Last week, I was in Prague for the third annual World Forum on Governance, which brings together people from countries around the world, including Eastern and Central Europe, Russia, China, Ukraine, Turkey, Egypt, South Africa, India, and Bolivia in search of best governing practices.
One highlight of the forum—which I codirect with Tom Mann of Brookings and Stephen Davis of Brookings and Harvard Law School—was a conversation with Pietro Grasso, president of the Italian Senate. Grasso is best known as the longtime chief of the anti-Mafia squad who survived death threats and actual assassination attempts to bring down a series of Mafia leaders and hollow out the organization. He gave a stirring talk on the international nature of corruption, but his advice to those assembled also emphasized the importance of cleaning up campaign finance.
Corruption is a cancer that afflicts societies struggling to adopt democratic values and forms of governance, and those that make no or few pretenses about democratic values. It also hits all established and venerated democracies. It can come in big forms—leaders such as Turkey's Recep Tayyip Erdogan or Russia's Vladimir Putin and their cronies, and oligarchs piling up fortunes; and it can come in smaller forms—professors in Kenya demanding sexual favors or money in return for grades, or local officials in India demanding bribes for services. It can be illegal or legal, including, as Grasso pointed out, corrupt organizations and individuals laundering their ill-gotten gains through legitimate organizations they purchase.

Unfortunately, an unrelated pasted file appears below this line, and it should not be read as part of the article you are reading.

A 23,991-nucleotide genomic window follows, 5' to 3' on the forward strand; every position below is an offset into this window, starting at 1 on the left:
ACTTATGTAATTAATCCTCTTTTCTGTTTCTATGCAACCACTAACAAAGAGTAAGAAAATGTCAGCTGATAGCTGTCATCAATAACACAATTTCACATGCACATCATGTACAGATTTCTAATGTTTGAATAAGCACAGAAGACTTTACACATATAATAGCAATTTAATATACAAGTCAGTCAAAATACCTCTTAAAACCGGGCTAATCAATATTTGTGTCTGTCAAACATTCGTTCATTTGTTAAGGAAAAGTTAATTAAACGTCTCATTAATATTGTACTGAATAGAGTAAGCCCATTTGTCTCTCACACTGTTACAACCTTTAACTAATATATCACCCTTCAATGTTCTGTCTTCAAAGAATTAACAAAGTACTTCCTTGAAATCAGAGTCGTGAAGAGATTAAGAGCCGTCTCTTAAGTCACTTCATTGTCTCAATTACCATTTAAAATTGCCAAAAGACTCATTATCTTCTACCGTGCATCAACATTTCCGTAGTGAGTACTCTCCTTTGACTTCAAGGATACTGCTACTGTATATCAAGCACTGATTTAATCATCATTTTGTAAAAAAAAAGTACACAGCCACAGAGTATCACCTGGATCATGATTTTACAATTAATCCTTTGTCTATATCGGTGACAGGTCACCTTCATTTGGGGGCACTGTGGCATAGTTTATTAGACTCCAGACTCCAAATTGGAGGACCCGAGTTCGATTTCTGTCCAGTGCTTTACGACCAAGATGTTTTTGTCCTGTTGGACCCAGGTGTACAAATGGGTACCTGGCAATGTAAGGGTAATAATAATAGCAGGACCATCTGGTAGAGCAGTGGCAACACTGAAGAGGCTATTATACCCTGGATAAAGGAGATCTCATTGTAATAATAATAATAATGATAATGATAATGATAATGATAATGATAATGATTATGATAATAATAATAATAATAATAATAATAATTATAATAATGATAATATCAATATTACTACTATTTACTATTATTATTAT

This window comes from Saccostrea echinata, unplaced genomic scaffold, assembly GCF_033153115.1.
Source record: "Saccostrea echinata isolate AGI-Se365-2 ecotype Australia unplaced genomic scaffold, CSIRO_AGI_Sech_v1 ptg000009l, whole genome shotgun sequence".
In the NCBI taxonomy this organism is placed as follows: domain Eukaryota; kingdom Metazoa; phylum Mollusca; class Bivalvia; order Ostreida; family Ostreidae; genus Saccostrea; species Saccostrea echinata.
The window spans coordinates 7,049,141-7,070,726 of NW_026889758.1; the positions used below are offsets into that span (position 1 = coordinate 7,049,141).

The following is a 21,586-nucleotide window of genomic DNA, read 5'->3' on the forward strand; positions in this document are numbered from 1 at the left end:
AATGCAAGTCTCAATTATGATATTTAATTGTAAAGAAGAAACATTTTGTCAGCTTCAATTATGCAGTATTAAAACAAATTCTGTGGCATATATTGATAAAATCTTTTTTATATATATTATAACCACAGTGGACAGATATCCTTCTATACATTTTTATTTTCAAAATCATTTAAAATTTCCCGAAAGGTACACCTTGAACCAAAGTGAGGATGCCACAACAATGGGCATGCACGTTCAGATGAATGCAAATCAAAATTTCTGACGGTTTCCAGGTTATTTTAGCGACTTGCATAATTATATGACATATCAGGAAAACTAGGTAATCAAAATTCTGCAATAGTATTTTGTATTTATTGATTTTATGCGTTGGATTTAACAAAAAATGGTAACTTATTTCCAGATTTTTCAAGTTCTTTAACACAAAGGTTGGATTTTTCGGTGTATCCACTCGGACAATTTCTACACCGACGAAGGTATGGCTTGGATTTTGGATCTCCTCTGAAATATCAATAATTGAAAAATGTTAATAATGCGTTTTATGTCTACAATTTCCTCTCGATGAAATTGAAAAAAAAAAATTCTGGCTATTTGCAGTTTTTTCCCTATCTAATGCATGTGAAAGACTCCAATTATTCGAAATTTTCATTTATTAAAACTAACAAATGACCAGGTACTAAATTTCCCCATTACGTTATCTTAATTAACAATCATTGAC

Laws are necessary to combat corruption, but the laws need to be enforced by honest prosecutors and judges, and they need to be bolstered by a culture that supports and abets honest governance. Both the Czech Republic and Slovakia moved to create independent judiciaries by having 12-year terms for judges, insulating them from political pressure. But the Czech Republic, thanks to Vaclav Havel, picked judges of sterling character, while Slovakia, with no Havel, picked some shady ones who now operate in a corrupt fashion, and has no ability to remove or constrain them.
Many Americans come to the World Forum on Governance, and our role, in part, has been to offer advice to reformers inside and outside governments from around the world that we would normally view as "less developed" in their democratic culture and institutions. Not this year. Lots of non-Americans knew about the U.S. Supreme Court's Citizens United and McCutcheon decisions and wondered how the United States could be slipping back so much.
That is a long introduction to get to McCutcheon. Many analysts have written a lot about the decision, with a natural focus on its direct implications for campaigns. Those are huge and important. But they are, I believe, overshadowed by the impact of the decision on corruption in America.
Some have suggested that McCutcheon was not a terribly consequential decision—that it did not really end individual-contribution limits, that it was a minor adjustment post-Citizens United. Others have said that it may have a silver lining: more money to parties, more of the money disclosed. I disagree on both counts. Justice Stephen Breyer's penetrating dissent to the decision pointed out the many methods that campaigns, parties, and their lawyers would use to launder huge contributions in ways that would make a mockery of individual limits. Chief Justice John Roberts pooh-poohed them as fanciful. And, of course, they started to emerge the day after the decision.
As for disclosure, the huge amounts that will now flow in through political parties will be channeled through joint committees, state and local party committees, and others in complex ways that will make real disclosure immensely difficult, if not impossible.